It’s four months since 18 September marked a year from the opening of RWC 2021.
Since then we have received three nuggety pieces of information from the Organising Committee: the opening match would take place at Eden Park; the draw was made; and the number of entrants would be raised to 16… in 2025.
Further news has been notable for its absence.
Of course the major stumbling block is the pandemic. But long before that the RWCOC needed to clarify how players were to deal with an absence from work longer than ever before (29 days as against 18 in 2017). That was a question that needed addressing from the start. Still leaving virus matters to one side, it meant that everyone would be away for well over a month. Acclimatisation must be carefully monitored.
Women rugby players have long been used to making big sacrifices for the game, including their job. It’s worrying to think how many who hope to take part in New Zealand might face that risk.
This really isn’t a responsibility that can be left to the individual unions. At the best of times few of them could afford to support their players as they might wish.
Then come the really tough questions
The presence of Covid-19 means:
1. The New Zealand government will be wary of entry conditions. Leo Varadkar, former taoiseach of Ireland, claims that NZ won’t open its borders till 2022. It will be interesting to see how rugby fares in the government’s scales of justice. Does it warrant an exception to the general rule? The prime minister did help at the draw in November.
2. Few if any nations will have enjoyed a preparation in line with what had originally been planned. Neither practice nor matches will have been laid on with the regularity expected before the biggest show on earth. Will the playing standards reached meet expectations?
3. The schedule for qualifying has been delayed and delayed. No date can possibly be set for a resumption for the foreseeable future. Dates now seem to reach into the depths of summer. Even then, will the competing nations be up to scratch for a crucial international played, in all likelihood, thousands of miles from home? Even if the RWCOC tried to simplify matters by asking the qualifiers to meet up at one venue, the logistics would be horribly complicated and expensive.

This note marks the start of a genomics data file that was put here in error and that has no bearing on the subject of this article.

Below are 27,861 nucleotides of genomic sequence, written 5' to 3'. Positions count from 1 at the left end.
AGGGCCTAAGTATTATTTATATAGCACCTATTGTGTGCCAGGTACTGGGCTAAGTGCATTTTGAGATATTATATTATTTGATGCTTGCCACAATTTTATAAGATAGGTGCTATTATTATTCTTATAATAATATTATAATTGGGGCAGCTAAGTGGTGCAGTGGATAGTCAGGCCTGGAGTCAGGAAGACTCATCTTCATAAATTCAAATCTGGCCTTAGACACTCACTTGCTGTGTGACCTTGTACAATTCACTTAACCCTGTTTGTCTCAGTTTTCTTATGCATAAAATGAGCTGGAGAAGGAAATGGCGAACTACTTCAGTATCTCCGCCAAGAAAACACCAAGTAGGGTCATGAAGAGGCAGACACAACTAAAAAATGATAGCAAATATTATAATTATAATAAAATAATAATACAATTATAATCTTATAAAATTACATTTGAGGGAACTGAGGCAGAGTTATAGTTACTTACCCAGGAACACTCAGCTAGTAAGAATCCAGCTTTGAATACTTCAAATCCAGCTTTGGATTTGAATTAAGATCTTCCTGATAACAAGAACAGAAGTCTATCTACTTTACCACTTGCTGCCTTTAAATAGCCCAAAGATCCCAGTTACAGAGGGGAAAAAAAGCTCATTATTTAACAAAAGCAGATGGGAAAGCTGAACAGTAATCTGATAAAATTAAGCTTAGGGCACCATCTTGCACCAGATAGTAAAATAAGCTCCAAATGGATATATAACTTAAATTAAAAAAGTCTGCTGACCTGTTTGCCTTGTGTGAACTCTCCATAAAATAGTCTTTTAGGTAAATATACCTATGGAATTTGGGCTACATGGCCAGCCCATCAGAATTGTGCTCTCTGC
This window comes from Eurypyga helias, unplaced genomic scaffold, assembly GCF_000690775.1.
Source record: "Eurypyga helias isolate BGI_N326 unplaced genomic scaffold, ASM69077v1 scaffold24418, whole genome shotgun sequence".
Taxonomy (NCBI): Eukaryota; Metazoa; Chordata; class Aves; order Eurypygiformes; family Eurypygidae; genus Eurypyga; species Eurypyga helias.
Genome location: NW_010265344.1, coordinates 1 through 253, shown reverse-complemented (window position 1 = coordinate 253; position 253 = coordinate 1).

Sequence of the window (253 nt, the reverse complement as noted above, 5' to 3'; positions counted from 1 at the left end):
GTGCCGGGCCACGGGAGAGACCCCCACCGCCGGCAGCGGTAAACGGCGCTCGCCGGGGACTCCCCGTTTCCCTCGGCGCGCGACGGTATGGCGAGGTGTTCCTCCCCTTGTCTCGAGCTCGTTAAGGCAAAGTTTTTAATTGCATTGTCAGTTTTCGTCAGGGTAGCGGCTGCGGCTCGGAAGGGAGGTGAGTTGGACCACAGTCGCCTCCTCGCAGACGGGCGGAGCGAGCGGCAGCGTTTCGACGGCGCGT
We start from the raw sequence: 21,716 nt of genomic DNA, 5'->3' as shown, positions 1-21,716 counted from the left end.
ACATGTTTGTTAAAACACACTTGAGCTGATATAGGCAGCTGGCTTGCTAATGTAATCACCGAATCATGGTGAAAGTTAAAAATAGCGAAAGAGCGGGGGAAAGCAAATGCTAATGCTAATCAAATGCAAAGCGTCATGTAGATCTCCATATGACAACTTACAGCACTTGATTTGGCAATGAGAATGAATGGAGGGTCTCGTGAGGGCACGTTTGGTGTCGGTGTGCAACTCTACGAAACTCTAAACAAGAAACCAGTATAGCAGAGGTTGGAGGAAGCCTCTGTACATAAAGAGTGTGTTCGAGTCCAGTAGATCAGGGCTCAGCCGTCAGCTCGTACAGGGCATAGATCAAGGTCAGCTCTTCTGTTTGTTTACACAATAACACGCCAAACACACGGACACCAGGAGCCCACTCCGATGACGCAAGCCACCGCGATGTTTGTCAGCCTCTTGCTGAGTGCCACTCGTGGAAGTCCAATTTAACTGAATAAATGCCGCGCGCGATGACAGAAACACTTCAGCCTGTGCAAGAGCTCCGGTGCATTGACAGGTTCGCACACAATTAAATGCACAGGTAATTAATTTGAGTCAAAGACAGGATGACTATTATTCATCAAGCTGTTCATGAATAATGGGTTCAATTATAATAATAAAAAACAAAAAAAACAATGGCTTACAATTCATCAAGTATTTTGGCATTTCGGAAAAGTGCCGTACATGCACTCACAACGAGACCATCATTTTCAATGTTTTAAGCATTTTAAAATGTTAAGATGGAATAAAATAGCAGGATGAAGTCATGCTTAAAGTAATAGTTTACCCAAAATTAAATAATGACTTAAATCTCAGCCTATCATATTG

4. Quarantine, isolation and testing – three words with which we have become uncomfortably familiar. New Zealand prides itself on its battle against coronavirus. That means by extension that incoming teams must expect the most stringent controls. We will get a much better idea of the challenges involved once the England cricketers have settled in on the current tour down under. We cannot expect every player to survive the experience untroubled. If they are given entry to NZ, can Mr Varadkar’s claim be correct? At least there are exceptions for sportspeople.
5. Spectators – for those whose memories don’t stretch back that far, they are people who are actually allowed to watch games. They are commonplace in New Zealand, but what about the thousands who might be minded to fly in and support their team? It’s only when the British and Irish Lions are in town that the visiting team can expect massed backing. otherwise playing in NZ against any NZ side is the ultimate test. It’s not as if the Black Ferns are in urgent need of any advantage they can glean.
Surely the RWCOC owes it to its world public to let it know how things are faring, what alternatives they have in mind. There are eight members, all with extensive expertise in matters relating to the undertaking. A monthly update would be a welcome starting-point. Their website seems more concerned with tracking down all past and present All Blacks and Black Ferns. There are more important issues at stake.